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by Steve Strimer
By 1850, the small village of Florence (then Bensonville), counted among its population a higher percentage of African Americans than nearby Springfield or even other strongly abolitionist Massachusetts communities in New Bedford and Boston. Many members of this significant if short-lived historical community were self-emancipated former slaves. Others like Sojourner Truth and David Ruggles were among the nation's leading black activists in the struggle to end slavery.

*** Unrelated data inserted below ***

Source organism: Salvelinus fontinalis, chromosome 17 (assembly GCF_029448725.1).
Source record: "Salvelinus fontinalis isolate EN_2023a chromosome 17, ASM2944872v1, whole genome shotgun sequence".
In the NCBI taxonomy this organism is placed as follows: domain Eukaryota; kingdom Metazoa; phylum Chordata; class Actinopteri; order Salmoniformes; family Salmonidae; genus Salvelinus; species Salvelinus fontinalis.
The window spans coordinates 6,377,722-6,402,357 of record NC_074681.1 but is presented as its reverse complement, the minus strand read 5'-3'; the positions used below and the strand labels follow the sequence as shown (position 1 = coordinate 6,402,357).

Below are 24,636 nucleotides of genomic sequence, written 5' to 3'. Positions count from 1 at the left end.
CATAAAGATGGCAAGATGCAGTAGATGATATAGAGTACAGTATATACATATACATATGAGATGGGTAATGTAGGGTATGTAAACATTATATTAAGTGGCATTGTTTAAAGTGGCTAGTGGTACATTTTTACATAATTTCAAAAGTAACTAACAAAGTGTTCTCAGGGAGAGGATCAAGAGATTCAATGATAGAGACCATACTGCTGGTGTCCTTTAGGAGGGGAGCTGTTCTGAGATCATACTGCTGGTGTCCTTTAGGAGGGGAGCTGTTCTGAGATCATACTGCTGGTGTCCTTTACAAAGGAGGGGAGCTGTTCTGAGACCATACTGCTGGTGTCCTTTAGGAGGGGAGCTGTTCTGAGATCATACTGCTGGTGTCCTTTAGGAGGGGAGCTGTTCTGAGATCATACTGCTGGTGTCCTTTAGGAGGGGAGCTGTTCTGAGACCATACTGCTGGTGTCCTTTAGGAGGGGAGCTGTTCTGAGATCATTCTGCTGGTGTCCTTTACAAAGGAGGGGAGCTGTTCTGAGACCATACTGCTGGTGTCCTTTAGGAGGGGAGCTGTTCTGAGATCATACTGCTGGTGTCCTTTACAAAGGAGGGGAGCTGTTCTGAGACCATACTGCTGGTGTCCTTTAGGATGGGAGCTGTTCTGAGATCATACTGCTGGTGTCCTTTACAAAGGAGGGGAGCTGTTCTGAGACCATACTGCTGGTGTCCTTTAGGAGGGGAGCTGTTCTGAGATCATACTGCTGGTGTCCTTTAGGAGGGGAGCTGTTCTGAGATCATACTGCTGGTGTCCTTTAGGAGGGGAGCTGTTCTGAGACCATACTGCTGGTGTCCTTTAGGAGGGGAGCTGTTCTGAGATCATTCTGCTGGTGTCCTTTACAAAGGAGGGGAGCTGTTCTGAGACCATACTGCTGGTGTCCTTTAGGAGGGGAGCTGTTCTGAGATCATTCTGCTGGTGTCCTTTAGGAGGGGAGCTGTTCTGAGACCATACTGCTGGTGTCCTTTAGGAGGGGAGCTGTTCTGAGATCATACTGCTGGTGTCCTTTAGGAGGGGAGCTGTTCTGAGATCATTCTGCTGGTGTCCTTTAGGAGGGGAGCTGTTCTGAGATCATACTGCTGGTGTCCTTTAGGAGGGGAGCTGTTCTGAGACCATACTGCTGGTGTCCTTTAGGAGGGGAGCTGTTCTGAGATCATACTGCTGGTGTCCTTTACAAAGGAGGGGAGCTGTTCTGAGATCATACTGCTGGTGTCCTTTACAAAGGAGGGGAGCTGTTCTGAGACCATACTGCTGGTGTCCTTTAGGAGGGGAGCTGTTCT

Recent scholarship has helped us understand the role of the Northampton Association of Education and Industry (NAEI), a progressive "utopian" community that lasted from April 1842 to November 1846 and the people who were a part of this community.